Today we celebrate a food that is known by several names: it is called either caramel custard, crème caramel, or flan, depending on where in the world you are ordering it. Officially, October 3 is National Caramel Custard Day!
Caramel custard is like crème brûlée, but with a layer of soft caramel on top instead of a hard caramel coating. It used to be especially popular in European restaurants; explains food historian Alan Davidson, “In the later part of the 20th century crème caramel occupied an excessively large amount of territory in European restaurant dessert menus. This was probably due to the convenience, for restaurateurs, of being able to prepare a lot in advance and keep them until needed.” Nowadays, it’s harder to find in Europe, but is extremely common in Latin American countries, where it is eaten with dulce de leche.
It’s a little tricky to prepare, requiring the use of a ramekin and a water bath, but at least you don’t need a blowtorch as you do when preparing an authentic crème brûlée. I’ll admit, I was a little nervous heading into this holiday, because the last time custard was on the menu, it was a near-disaster. It didn’t set right, melted during transport (this was during our spontaneous road trip to Ely), and was an unappealing “watery sour cream” color and consistency. Blech. Easily the most challenging of our challenges to date. Fortunately, we had much better luck with the caramel custard. We bought a packaged flan mix in the grocery store, and Tara prepared it for dessert. This time everything set up perfectly! We found the consistency a little unusual – not as smooth and creamy as pudding – but the flavor wasn’t bad. And it looked beautiful!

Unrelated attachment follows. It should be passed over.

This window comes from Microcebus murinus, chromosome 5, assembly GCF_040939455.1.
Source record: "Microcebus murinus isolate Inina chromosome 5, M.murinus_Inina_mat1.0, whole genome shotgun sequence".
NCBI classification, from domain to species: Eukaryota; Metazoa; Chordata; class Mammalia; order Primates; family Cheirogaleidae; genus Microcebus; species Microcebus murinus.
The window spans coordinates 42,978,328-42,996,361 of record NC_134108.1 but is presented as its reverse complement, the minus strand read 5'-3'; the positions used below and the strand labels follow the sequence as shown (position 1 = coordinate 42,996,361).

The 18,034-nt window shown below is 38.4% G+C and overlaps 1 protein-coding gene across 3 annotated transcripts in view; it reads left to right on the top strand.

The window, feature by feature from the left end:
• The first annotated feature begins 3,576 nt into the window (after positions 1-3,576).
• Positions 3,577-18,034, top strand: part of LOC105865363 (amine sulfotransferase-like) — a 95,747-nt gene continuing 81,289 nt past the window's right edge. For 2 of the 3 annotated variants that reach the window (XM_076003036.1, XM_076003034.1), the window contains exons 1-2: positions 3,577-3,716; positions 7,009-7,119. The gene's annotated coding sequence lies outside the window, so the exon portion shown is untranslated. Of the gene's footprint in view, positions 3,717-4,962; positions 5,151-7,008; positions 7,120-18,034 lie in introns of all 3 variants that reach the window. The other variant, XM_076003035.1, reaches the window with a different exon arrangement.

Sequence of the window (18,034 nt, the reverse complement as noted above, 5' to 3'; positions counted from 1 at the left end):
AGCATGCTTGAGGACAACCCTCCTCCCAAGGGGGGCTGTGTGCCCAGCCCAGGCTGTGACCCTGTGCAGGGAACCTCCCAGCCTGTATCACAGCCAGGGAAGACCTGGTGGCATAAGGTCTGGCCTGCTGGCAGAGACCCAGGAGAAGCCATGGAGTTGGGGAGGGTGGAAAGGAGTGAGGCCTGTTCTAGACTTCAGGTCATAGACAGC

- Classic Creme Caramel (thekiwicook.wordpress.com)
- Caramel Custard. (perksofbeingsonali.wordpress.com)
- Creamy Caramel Custard that melts-in-the-mouth (wishesh.wordpress.com)
- Classic Caramel Custard (cookmequick.com)
- Spanish Flan, sweet dessert (circleme.com)